Chinese leadership appears eager to boost the market for what it calls new-energy vehicles (plug-in hybrids, as well as electric cars and fuel-cell vehicles), a notable effort given the country’s well-known air-pollution problem, not to mention its desire to lessen energy dependence and build a strong domestic auto industry.
From new tax benefits to Bloomberg News’s report that “China is considering providing as much as 100 billion yuan ($16 billion) in government funding to build electric-vehicle charging facilities and spur demand for clean cars,” it seems multiple options are on the table. Meanwhile, Foxconn Technology Group is immersing itself in the EV business in China. Will China be the new frontier of EV popularity, as BMW and some analysts seem to believe?
Everybody slow down. The Chinese government has already expended effort in this area – the “new-energy automobile industry” was highlighted as a strategic industry in China’s 12th Five Year Plan (2011-2015) – so far to little success. Conflicts between the Chinese government’s various goals and the regulations that result from them seem destined to doom its efforts. And new pushes appear unlikely to change the underlying problem: EVs are too expensive and limiting, especially for Chinese consumers who are enjoying their first taste of auto-mobility.
Recent news of Tesla’s charging infrastructure deal with China United Network Communications Corp. is hardly evidence to the contrary. China’s new rich represent a hot market for any luxury brand; at the moment, Chinese demand for Tesla is more indicative of demand for luxury goods than for EVs. But it’s middle-class consumers who give the Chinese market its vast scale.
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Although the Chinese government could certainly make a huge investment in charging infrastructure, more fundamental obstacles remain. Its national charging standards are unclear – and unfinalized. As David Reeck, a former manager of electrification strategy for General Motors China told China EV blogger Alysha Webb: “By the end of the year China will realize it has really messed up” its charging standards.
Without clear and consistent charging standards, talk of a Chinese investment in a national charging infrastructure seems premature. But even if such charging infrastructure were a fait accompli, there’s little evidence that consumers would be any more anxious to adopt plug-ins. In the United States, where there are now more than 20,000 public charging points at more than 8,500 charging stations, plug-ins still made up less than 1 percent of new car sales in 2013. China’s inability to persuade consumers to buy cars from its domestic industry champions is a preview of the kind of frustrations it faces in trying to push EV adoption.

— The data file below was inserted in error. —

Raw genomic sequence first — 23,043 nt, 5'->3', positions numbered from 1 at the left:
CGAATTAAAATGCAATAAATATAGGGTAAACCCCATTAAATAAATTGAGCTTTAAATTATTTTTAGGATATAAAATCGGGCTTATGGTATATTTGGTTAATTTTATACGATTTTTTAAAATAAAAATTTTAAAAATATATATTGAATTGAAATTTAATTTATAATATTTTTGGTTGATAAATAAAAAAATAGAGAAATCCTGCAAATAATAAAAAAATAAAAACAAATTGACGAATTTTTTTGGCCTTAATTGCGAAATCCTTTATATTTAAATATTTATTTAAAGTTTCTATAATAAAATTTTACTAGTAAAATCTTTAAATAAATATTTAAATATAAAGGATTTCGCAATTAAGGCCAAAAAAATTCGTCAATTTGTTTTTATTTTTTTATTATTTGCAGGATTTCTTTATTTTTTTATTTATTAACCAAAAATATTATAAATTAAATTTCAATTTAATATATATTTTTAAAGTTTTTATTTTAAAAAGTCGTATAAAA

China is looking to the government to lead by example. In July, as Bloomberg News explained, China mandated “that electric cars make up at least 30 percent of government vehicle purchases by 2016.”
Still, as with charging standards, a lack of clarity adds to the already-formidable task of navigating Chinese regulation. Government subsidies have given rise to rumored system-gaming by local governments. China has shown a (possibly changing) reluctance to promote regular hybrid vehicles, a move that would probably benefit the Japanese automakers that champion such technology. But given that the country’s electrical grid remains dependent on dirty coal power, not plugging in might not be such a big deal in terms of pollution. By pushing new energy vehicles in order to give its auto industry an advantage in the years ahead, China may be giving up real improvements in urban pollution.
Wang Chuanfu, chairman of BYD Co., the battery supplier turned plug-in-car maker, recently suggested that the government is considering “a new tax on gasoline to fund efforts to make electric cars more palatable to Chinese consumers,” as the Wall Street Journal put it. “While the government can’t force consumers to buy electric vehicles, it can mandate the construction of charging stations,” Wang told the Journal. “If government subsidies can account for 50% of an electric vehicle’s value, it will make it as cheap as an ordinary car. If so, I think consumers would like to buy it.”
In the short-term China’s renewed push for new-energy vehicles may not solve its urban pollution problems so much as create opportunities for companies such as BYD to profit off quirks in various policies. But gaming regulatory systems still won’t help China’s automakers address their other big EV-related problem: lagging technological development. Until Chinese automakers reach competitive parity with the EV industry’s leaders such as Nissan, the country’s ambitious goals are likely to stay out of reach.
Edward Niedermeyer, an auto-industry consultant, is the co-founder of Daily Kanban and the former editor of the blog The Truth About Cars.